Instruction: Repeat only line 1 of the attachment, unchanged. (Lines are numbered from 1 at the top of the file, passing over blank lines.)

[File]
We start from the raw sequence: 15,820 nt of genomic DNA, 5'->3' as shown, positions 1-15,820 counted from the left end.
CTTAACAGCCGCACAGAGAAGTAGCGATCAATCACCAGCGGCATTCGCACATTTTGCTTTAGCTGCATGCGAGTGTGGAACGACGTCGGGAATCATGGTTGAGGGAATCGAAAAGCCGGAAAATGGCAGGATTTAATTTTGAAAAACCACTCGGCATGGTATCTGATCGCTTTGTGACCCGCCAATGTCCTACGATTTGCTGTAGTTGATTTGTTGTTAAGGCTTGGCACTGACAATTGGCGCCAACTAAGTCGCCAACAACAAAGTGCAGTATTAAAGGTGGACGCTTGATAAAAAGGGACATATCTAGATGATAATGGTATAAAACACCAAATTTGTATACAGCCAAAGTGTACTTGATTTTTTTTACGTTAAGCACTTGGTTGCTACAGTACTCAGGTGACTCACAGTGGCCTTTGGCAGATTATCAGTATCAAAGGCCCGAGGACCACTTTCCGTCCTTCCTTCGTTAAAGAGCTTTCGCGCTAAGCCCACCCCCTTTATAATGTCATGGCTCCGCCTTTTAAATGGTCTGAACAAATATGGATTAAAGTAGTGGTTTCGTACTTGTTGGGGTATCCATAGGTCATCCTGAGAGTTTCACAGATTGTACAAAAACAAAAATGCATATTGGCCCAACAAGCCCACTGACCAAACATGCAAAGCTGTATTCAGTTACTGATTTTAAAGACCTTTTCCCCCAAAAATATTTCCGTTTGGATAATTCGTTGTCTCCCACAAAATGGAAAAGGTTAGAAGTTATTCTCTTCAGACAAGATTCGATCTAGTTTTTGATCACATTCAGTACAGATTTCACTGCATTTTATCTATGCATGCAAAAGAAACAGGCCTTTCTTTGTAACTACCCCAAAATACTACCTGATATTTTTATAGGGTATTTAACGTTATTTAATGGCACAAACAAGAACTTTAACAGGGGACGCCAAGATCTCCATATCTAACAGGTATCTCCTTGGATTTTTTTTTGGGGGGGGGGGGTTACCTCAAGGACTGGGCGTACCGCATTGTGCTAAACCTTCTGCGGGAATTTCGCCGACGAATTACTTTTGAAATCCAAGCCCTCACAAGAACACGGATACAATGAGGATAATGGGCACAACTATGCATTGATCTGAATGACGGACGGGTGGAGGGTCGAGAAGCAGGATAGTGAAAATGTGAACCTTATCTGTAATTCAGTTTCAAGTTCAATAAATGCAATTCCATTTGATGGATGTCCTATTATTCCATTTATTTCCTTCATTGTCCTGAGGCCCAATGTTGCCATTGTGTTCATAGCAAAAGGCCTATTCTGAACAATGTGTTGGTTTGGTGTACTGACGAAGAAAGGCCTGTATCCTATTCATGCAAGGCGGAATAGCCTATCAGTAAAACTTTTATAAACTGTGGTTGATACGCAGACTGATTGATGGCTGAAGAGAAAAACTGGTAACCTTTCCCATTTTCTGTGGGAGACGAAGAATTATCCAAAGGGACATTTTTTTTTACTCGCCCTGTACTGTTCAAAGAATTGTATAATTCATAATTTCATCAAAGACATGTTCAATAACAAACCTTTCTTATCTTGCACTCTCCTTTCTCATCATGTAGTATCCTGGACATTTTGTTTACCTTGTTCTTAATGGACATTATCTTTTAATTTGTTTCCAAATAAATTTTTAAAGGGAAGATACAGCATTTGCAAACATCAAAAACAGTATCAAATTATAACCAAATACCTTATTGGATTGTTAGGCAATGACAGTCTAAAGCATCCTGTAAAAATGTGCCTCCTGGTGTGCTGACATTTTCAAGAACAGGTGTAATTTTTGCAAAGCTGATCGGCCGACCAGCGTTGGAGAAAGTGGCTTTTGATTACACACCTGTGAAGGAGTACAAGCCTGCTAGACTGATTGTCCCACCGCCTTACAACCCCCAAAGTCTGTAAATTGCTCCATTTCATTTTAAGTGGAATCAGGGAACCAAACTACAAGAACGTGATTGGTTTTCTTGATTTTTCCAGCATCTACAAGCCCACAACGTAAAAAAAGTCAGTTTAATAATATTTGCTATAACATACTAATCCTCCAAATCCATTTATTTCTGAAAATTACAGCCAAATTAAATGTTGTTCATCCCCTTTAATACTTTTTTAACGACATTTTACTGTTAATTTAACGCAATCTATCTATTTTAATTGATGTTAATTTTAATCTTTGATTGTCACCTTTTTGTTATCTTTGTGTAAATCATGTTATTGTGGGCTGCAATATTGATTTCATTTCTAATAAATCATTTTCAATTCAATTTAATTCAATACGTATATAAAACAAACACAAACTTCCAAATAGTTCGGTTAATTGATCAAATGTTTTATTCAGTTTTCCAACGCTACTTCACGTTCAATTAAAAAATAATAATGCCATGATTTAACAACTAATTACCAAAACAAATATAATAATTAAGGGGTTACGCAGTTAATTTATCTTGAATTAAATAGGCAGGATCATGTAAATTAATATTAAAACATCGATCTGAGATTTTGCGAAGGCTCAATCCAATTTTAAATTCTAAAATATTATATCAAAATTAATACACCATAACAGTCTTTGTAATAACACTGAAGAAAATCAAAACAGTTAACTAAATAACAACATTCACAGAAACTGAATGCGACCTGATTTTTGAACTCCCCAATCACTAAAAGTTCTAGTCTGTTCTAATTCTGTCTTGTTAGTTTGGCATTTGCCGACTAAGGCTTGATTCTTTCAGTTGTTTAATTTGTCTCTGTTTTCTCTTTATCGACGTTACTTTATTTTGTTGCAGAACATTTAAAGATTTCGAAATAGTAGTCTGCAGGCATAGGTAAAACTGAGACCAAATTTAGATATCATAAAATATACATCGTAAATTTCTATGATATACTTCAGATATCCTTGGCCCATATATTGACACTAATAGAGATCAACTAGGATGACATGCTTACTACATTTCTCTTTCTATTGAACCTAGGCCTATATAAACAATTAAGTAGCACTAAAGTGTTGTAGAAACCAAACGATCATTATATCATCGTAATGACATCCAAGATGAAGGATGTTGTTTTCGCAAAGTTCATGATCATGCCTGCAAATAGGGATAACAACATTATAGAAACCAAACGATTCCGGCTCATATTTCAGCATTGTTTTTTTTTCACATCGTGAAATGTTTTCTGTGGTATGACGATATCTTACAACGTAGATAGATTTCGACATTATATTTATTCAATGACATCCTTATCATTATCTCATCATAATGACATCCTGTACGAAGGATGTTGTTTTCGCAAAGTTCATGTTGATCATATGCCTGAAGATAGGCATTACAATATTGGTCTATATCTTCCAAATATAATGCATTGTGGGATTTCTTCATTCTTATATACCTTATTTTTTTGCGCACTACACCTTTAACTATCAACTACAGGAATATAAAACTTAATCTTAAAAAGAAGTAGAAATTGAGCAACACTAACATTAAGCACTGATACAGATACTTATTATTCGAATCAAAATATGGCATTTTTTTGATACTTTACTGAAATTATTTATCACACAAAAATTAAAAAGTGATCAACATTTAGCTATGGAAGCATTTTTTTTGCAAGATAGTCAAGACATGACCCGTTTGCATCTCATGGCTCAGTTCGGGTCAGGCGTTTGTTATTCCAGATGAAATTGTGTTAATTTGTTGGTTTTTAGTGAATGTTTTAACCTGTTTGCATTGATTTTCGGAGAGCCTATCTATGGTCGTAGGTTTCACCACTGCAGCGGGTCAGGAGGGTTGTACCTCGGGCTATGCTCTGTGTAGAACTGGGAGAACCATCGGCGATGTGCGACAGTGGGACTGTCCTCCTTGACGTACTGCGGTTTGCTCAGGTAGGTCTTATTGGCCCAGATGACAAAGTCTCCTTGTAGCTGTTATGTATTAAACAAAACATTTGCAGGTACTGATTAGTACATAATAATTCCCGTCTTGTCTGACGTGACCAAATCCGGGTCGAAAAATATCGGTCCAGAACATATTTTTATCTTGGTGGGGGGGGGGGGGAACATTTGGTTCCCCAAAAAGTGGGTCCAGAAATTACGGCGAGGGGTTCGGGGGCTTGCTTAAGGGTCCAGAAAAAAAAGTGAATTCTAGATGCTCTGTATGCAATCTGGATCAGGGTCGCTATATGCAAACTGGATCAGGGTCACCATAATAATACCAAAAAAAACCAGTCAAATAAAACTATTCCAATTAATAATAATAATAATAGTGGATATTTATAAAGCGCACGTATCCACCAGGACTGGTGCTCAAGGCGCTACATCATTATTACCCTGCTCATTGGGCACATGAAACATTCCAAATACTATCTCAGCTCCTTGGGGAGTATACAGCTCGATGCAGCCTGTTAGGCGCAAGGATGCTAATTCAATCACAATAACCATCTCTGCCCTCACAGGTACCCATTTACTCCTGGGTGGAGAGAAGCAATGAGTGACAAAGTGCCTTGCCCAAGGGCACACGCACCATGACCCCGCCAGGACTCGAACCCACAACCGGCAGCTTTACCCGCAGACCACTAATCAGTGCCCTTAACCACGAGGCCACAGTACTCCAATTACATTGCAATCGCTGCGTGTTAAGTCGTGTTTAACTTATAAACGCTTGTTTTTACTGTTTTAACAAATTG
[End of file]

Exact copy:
We start from the raw sequence: 15,820 nt of genomic DNA, 5'->3' as shown, positions 1-15,820 counted from the left end.